NOW that we have entered a new year it's time to turn
over a new leaf and get back to work in the garden; there is a
lot of preparation work ahead and now is the time to get
started. Freshen over beds and borders and start spraying weeds
on paths and drives and through the borders.
Plants which keep
their leaves in winter are often worth more than the flamboyant,
herbaceous plants which disappear completely when conditions are
grim. They give pleasure all year round, give a reason for
walking in the garden in winter and help present a picture from
Hot, sandy or gravel soils which cause concern in
dry summers often provide the most furnished areas in winter,
apart from the absence of flowers in several winter months.
Perfect examples are Viburnums, Laurels, Photinia ,
Rhododendrons, Conifers and Holly. These will also provide a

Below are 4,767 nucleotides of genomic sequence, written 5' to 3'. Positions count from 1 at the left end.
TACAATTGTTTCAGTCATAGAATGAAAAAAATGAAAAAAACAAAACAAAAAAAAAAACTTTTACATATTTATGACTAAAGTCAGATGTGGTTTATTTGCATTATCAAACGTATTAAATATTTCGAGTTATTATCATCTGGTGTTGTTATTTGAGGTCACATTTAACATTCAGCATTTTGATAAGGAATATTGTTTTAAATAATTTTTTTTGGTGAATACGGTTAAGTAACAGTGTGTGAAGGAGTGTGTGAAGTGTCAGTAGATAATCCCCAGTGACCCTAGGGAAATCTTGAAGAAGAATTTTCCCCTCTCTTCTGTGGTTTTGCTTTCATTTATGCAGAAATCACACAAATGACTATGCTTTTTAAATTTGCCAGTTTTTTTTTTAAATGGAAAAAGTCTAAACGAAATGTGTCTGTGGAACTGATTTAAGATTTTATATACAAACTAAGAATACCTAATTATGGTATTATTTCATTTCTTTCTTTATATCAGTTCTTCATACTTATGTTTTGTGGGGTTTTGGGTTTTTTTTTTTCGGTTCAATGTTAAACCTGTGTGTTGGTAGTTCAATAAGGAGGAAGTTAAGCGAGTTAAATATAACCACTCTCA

wind-break and give a great structure to the garden through the
The garden's greatest enemy is wind and this month
often proves to be the stormiest. You cannot stop the wind, but
you can slow it down and you can create a micro climate in your
garden. Fences, walls and artificial screens will affect this,
up to a point, but the best way is with plants.
excellent wind-breaks and grow far more quickly than you might
imagine, especially if you nurse them with a temporary fence or
shelter screen while they develop.
Groups of trees and shrubs also make great shelter devices
and have the added advantage of reducing noise. Plant densely at
first, but be prepared to thin out later. The best time to plant
shelter trees, hedges or any woody plant is now.